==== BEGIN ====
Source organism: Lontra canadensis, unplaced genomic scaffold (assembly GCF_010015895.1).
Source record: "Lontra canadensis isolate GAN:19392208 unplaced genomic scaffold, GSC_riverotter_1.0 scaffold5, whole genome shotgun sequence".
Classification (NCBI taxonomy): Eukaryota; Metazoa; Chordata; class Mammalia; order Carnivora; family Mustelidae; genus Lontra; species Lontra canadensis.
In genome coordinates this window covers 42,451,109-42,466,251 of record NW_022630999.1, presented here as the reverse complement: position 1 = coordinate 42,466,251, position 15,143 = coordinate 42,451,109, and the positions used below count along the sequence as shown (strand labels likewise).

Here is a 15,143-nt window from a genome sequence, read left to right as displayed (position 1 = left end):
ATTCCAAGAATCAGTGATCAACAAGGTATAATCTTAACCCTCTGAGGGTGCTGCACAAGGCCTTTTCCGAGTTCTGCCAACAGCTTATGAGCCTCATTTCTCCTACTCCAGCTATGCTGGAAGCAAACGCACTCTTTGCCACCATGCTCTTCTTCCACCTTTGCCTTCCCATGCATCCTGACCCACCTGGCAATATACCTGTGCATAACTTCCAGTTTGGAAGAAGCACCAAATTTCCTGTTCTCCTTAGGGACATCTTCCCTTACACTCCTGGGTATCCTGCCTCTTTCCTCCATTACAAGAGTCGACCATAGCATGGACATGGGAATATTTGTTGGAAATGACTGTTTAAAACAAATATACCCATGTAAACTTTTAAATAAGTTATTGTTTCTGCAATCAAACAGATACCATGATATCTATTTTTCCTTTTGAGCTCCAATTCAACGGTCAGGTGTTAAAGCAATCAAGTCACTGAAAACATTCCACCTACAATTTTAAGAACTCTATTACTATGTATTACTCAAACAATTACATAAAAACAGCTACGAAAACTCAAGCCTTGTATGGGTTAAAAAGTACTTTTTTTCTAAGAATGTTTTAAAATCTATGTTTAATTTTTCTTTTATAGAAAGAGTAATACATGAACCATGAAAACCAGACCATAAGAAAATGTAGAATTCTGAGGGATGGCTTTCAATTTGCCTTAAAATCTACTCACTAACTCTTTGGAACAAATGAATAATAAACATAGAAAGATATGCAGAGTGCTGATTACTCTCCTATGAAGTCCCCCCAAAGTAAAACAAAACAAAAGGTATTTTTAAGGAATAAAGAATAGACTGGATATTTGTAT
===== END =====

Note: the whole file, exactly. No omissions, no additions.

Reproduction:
Source organism: Lontra canadensis, unplaced genomic scaffold (assembly GCF_010015895.1).
Source record: "Lontra canadensis isolate GAN:19392208 unplaced genomic scaffold, GSC_riverotter_1.0 scaffold5, whole genome shotgun sequence".
Classification (NCBI taxonomy): Eukaryota; Metazoa; Chordata; class Mammalia; order Carnivora; family Mustelidae; genus Lontra; species Lontra canadensis.
In genome coordinates this window covers 42,451,109-42,466,251 of record NW_022630999.1, presented here as the reverse complement: position 1 = coordinate 42,466,251, position 15,143 = coordinate 42,451,109, and the positions used below count along the sequence as shown (strand labels likewise).

Here is a 15,143-nt window from a genome sequence, read left to right as displayed (position 1 = left end):
ATTCCAAGAATCAGTGATCAACAAGGTATAATCTTAACCCTCTGAGGGTGCTGCACAAGGCCTTTTCCGAGTTCTGCCAACAGCTTATGAGCCTCATTTCTCCTACTCCAGCTATGCTGGAAGCAAACGCACTCTTTGCCACCATGCTCTTCTTCCACCTTTGCCTTCCCATGCATCCTGACCCACCTGGCAATATACCTGTGCATAACTTCCAGTTTGGAAGAAGCACCAAATTTCCTGTTCTCCTTAGGGACATCTTCCCTTACACTCCTGGGTATCCTGCCTCTTTCCTCCATTACAAGAGTCGACCATAGCATGGACATGGGAATATTTGTTGGAAATGACTGTTTAAAACAAATATACCCATGTAAACTTTTAAATAAGTTATTGTTTCTGCAATCAAACAGATACCATGATATCTATTTTTCCTTTTGAGCTCCAATTCAACGGTCAGGTGTTAAAGCAATCAAGTCACTGAAAACATTCCACCTACAATTTTAAGAACTCTATTACTATGTATTACTCAAACAATTACATAAAAACAGCTACGAAAACTCAAGCCTTGTATGGGTTAAAAAGTACTTTTTTTCTAAGAATGTTTTAAAATCTATGTTTAATTTTTCTTTTATAGAAAGAGTAATACATGAACCATGAAAACCAGACCATAAGAAAATGTAGAATTCTGAGGGATGGCTTTCAATTTGCCTTAAAATCTACTCACTAACTCTTTGGAACAAATGAATAATAAACATAGAAAGATATGCAGAGTGCTGATTACTCTCCTATGAAGTCCCCCCAAAGTAAAACAAAACAAAAGGTATTTTTAAGGAATAAAGAATAGACTGGATATTTGTAT